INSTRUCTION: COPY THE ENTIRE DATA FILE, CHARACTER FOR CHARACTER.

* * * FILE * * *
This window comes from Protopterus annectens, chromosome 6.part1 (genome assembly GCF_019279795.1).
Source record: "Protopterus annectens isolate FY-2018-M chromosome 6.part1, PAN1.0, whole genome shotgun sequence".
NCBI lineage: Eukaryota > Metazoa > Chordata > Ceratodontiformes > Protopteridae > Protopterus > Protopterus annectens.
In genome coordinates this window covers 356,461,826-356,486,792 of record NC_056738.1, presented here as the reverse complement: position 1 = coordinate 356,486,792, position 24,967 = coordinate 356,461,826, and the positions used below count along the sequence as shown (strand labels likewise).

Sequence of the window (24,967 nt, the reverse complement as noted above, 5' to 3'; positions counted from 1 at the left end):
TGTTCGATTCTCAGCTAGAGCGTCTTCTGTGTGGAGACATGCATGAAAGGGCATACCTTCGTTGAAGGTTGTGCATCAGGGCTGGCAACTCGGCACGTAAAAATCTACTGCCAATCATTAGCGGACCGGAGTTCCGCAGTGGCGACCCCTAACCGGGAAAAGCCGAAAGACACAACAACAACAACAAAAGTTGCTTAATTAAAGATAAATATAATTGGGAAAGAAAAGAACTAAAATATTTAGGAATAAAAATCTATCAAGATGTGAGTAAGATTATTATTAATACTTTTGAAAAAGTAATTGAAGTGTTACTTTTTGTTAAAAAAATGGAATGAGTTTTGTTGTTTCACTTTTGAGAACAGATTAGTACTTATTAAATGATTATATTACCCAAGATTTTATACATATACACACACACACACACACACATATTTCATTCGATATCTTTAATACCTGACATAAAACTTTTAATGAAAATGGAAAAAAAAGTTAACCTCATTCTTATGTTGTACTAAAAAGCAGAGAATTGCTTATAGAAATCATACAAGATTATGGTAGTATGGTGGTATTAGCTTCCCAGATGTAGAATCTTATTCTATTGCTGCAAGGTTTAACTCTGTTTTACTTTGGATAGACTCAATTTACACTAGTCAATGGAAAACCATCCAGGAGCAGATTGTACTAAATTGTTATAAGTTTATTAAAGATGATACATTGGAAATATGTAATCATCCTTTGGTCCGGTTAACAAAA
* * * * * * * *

This window comes from Protopterus annectens, chromosome 6.part1 (genome assembly GCF_019279795.1).
Source record: "Protopterus annectens isolate FY-2018-M chromosome 6.part1, PAN1.0, whole genome shotgun sequence".
NCBI lineage: Eukaryota > Metazoa > Chordata > Ceratodontiformes > Protopteridae > Protopterus > Protopterus annectens.
In genome coordinates this window covers 356,461,826-356,486,792 of record NC_056738.1, presented here as the reverse complement: position 1 = coordinate 356,486,792, position 24,967 = coordinate 356,461,826, and the positions used below count along the sequence as shown (strand labels likewise).

Sequence of the window (24,967 nt, the reverse complement as noted above, 5' to 3'; positions counted from 1 at the left end):
TGTTCGATTCTCAGCTAGAGCGTCTTCTGTGTGGAGACATGCATGAAAGGGCATACCTTCGTTGAAGGTTGTGCATCAGGGCTGGCAACTCGGCACGTAAAAATCTACTGCCAATCATTAGCGGACCGGAGTTCCGCAGTGGCGACCCCTAACCGGGAAAAGCCGAAAGACACAACAACAACAACAAAAGTTGCTTAATTAAAGATAAATATAATTGGGAAAGAAAAGAACTAAAATATTTAGGAATAAAAATCTATCAAGATGTGAGTAAGATTATTATTAATACTTTTGAAAAAGTAATTGAAGTGTTACTTTTTGTTAAAAAAATGGAATGAGTTTTGTTGTTTCACTTTTGAGAACAGATTAGTACTTATTAAATGATTATATTACCCAAGATTTTATACATATACACACACACACACACACACATATTTCATTCGATATCTTTAATACCTGACATAAAACTTTTAATGAAAATGGAAAAAAAAGTTAACCTCATTCTTATGTTGTACTAAAAAGCAGAGAATTGCTTATAGAAATCATACAAGATTATGGTAGTATGGTGGTATTAGCTTCCCAGATGTAGAATCTTATTCTATTGCTGCAAGGTTTAACTCTGTTTTACTTTGGATAGACTCAATTTACACTAGTCAATGGAAAACCATCCAGGAGCAGATTGTACTAAATTGTTATAAGTTTATTAAAGATGATACATTGGAAATATGTAATCATCCTTTGGTCCGGTTAACAAAA